3. This is sufficient to dispose of the appeal and to entitle the plaintiff to a refund of the water-cess levied from him. But a third question has been argued before us and that, I confess speaking for myself, is a question which has no relevancy to the case and there is no relief in respect of it claimed in the plaint. In the plaint, the case was that the Government had charged water cess on land which was not liable to it, and the reliefs asked in respect of that matter are for a declaration that defendant has no right to levy water-tax and an injunction to restrain defendant from levying any such tax at any other time and the recovery of the amount collected from the plaintiff. But the question which has been argued is an entirely different question. It is whether the plaintiff has a right to put up once a week 'poonu' or bund in the main channel and to close other channels so as to raise the water to a sufficiently high level to irrigate some portion of his lands which he says cannot be otherwise irrigated. The District Judge has framed issues which seem to deal with that question and though it is quite clear to me that it has nothing to do with the question whether the Government are entitled to charge water-cess, still it has been decided, and we are told that the result of that decision has been, that attempts have been made to stop the construction of the bund. Consequently, it is perhaps desirable that I should state my views on that issue. My view is that the evidence shows that from, at any rate, as far back as 1834 (Exhibit J) there was a bund and that bund was probably the Sunday poonu which has, undoubtedly, existed from 1878. Exhibit M, which was in 1861, also shows that, in that year, there was a bund which, I think, can be identified with this bund. There is no suggestion that it was a different bund. At any rate, we have it that, before the Inam Settlement, there was a bund and, undoubtedly, from the evidence, a bund has been put up from before 1878. In 1878, the custom of putting up this poonu bund was in full force. The learned District Judge is of opinion that, had this right claimed been exercised at the time of the Inam Settlement, it must necessarily appear in the papers relating to that Settlement. It seems to me that that is not quite so clear. In the papers relating to the Inam Settlement, we do not find anything which sets out all the irrigation sources. So it may be that the question of the bund was not one which was considered at the time. At any rate, its absence in the Inam Settlement seems to me insufficient to rebut the other evidence. I am prepared to hold, on the evidence, that the plaintiff has shown that he had acquired the right which he claimed to construct the Sunday bund. But he has not asked for any relief in respect of that. I cannot, therefore, give him a declaration. I have stated my view and can do no more for him in this suit. In my view, the appeal must be allowed and the plaintiff should be given a decree for the amount claimed with the usual interest and costs throughout. A declaration will be given that he is not liable to pay water-cess on any part of the wet area not exceeding 127 acres, 21 cents for first or second crop. The prayer for injunction is not pressed. The time to be specially fixed under Section 82 of the Civil Procedure Code will be three months.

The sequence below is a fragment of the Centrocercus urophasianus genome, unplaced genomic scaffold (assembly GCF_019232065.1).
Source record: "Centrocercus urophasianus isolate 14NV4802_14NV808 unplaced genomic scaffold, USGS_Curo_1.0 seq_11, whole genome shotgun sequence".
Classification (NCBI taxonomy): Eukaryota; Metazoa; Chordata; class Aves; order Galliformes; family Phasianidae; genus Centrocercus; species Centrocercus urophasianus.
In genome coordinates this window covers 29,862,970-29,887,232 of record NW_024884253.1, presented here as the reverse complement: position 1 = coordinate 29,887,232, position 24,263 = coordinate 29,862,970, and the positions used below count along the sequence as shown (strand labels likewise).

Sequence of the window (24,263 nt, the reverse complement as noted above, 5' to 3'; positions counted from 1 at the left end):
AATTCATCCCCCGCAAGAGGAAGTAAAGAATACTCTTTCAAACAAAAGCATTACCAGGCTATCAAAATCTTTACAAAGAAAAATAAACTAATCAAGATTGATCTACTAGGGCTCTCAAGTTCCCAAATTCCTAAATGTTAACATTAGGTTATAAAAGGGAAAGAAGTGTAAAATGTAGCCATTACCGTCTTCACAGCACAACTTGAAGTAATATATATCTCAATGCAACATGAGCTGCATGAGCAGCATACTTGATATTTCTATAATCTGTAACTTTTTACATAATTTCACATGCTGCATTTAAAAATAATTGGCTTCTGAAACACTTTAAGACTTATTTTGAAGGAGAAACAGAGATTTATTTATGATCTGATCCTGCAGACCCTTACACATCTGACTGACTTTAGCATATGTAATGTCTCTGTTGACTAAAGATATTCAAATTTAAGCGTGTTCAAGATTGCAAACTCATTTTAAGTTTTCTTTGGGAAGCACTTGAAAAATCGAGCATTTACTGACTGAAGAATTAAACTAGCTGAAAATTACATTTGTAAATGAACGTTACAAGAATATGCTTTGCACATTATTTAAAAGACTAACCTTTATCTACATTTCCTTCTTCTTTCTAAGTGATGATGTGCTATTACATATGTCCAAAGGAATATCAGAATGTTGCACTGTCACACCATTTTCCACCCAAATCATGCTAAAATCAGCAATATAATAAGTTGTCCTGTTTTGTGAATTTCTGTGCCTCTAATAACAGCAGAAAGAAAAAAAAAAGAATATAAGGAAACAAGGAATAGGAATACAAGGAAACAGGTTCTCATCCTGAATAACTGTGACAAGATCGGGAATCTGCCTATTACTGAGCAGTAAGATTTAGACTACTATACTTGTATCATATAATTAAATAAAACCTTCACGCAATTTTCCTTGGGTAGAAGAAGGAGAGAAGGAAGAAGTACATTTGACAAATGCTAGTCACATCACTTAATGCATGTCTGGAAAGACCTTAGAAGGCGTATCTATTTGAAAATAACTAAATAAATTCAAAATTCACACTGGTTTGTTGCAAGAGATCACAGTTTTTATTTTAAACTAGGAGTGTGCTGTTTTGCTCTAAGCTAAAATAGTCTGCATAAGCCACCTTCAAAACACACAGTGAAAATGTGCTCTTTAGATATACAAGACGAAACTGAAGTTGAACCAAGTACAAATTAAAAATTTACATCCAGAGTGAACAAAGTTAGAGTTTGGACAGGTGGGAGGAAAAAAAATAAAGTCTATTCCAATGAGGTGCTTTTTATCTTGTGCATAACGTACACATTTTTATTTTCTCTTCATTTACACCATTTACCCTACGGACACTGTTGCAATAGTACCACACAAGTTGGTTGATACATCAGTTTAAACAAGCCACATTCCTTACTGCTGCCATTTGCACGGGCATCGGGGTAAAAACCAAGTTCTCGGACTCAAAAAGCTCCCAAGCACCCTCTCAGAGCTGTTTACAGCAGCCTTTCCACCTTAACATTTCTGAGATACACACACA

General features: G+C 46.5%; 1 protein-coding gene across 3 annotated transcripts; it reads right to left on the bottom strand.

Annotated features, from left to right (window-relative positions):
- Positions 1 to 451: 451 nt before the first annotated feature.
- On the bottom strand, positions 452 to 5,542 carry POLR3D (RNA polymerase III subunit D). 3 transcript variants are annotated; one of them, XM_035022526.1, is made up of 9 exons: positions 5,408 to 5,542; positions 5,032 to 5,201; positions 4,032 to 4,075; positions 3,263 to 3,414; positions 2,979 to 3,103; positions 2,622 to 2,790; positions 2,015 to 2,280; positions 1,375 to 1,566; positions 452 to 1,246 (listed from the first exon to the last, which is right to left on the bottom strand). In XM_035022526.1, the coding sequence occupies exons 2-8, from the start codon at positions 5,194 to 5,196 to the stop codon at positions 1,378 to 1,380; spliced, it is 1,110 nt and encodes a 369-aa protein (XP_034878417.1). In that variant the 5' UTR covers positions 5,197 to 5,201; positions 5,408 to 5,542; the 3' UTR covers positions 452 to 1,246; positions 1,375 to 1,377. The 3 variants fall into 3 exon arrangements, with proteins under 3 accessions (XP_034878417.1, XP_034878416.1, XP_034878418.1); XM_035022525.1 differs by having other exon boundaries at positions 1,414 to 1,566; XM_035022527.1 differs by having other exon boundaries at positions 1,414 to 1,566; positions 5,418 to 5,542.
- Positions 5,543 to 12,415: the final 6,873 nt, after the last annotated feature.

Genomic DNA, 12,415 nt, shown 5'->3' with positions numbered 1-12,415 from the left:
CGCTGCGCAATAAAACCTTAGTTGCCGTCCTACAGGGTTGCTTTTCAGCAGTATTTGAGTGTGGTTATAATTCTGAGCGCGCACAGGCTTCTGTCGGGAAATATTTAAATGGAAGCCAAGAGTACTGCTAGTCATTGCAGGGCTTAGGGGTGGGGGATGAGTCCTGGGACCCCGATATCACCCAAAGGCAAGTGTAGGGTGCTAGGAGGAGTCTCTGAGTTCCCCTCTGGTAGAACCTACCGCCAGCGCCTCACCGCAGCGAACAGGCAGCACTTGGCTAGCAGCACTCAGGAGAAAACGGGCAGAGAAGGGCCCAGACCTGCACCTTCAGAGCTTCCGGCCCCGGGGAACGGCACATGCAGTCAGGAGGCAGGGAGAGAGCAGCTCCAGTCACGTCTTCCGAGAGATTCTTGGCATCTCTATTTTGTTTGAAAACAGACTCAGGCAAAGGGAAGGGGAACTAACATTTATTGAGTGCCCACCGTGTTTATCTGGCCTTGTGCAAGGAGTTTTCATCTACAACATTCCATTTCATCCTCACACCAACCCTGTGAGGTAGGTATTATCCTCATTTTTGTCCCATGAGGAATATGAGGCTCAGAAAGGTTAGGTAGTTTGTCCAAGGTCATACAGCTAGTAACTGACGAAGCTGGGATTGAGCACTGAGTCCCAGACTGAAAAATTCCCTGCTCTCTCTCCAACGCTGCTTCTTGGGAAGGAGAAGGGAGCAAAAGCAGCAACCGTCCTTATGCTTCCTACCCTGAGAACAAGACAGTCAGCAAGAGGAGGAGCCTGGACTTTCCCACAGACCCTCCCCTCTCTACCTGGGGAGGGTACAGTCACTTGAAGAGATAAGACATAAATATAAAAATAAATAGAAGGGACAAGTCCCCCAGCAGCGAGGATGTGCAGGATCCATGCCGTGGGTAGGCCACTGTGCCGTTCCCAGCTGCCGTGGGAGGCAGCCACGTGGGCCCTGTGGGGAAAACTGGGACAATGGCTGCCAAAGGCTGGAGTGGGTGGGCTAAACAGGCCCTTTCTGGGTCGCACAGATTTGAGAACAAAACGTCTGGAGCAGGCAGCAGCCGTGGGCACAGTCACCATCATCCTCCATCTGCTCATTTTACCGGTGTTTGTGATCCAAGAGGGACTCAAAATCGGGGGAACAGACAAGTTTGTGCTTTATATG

Sadasiva Aiyar, J.
4. On the questions (1) and (2) formulated in the judgment just now delivered by my learned brother I entirely agree in his conclusions, and I do not think I can usefully add anything to the reasons given in that judgment. As regards the third question relating to the right of the plaintiff to put up the poonu (dam) on Sundays, it is true that the plaintiff did not claim any declaratory relief as to his right to put up such a dam. He must have thought that was an evidentiary matter supporting his other claims in respect of which he did want reliefs. And it was only when the defendant, in his written statement, denied that evidentiary fact, the question had to be gone into after formulating the dispute in the issues Nos. 3 and 4 framed in the suit. As a finding has been given by the District Judge on that question and that finding is one of the important conclusions of fact on which the right of the plaintiff to get the other reliefs was decided against him by the District Judge, I think a decision on that question is advisable on appeal also so as to prevent the parties from arguing in a future suit whether the finding on that question by the lower Court will or will not be res judicata as against the plaintiff. The question whether that finding of fact by the District Judge can be pleaded as res judicata in a future suit will depend on whether the question involved in it was directly and substantially in issue between the parties in this suit and was treated as a relevant fact by the parties and the Court. I am inclined to hold that it has been so treated in this case as relevant to the decision of the other questions which are directly connected with the reliefs contained in the plaint in this suit. Section 11 of the Civil Procedure Code, corresponding to Section 13 of the old Code, gives the effect of res judicata to a decision not only on the prayers claimed by the plaintiff in the plaint and granted to the plaintiff but also on an issue which has been directly and substantially in dispute between the parties. In Tribhuwan Bahadur Singh v. Rameshar Baksh Singh 10 C.W.N. 1065Lord Macnaghten says at page 740 on the effect of a finding in a former suit on an issue as to adoption: 'Whatever objections there may have been to that issue being raised before the Commissioner on remand, both parties accepted it. It was treated as the main question in the suit The issue was decided adversely to the appellant. Having regard to the language of the Code of Civil Procedure Section 13, which deals with issues as well as suits, it would seem that the finding on the issue as to adoption must be treated as res judicata.' No doubt, his Lordship abstained from expressing a final opinion on the question; but the opinion above expressed is naturally entitled to great weight. So far as the merits of this third question are concerned, I am clear that Exhibit H, which I see no reason to hold to be not genuine, Exhibit J, Exhibit M and the other evidence in the case satisfactorily establish that the plaintiff has been enjoying the privilege of putting up this dam between the sources of smaller channels 39 and 40 in order to raise up the level of the water in the main channel above the opening of sub-channel 40 to irrigate the lands in his village which are on such a high level, that without this poonu (dam) they could not be properly irrigated. In the result, I agree in the decree proposed by my learned brother.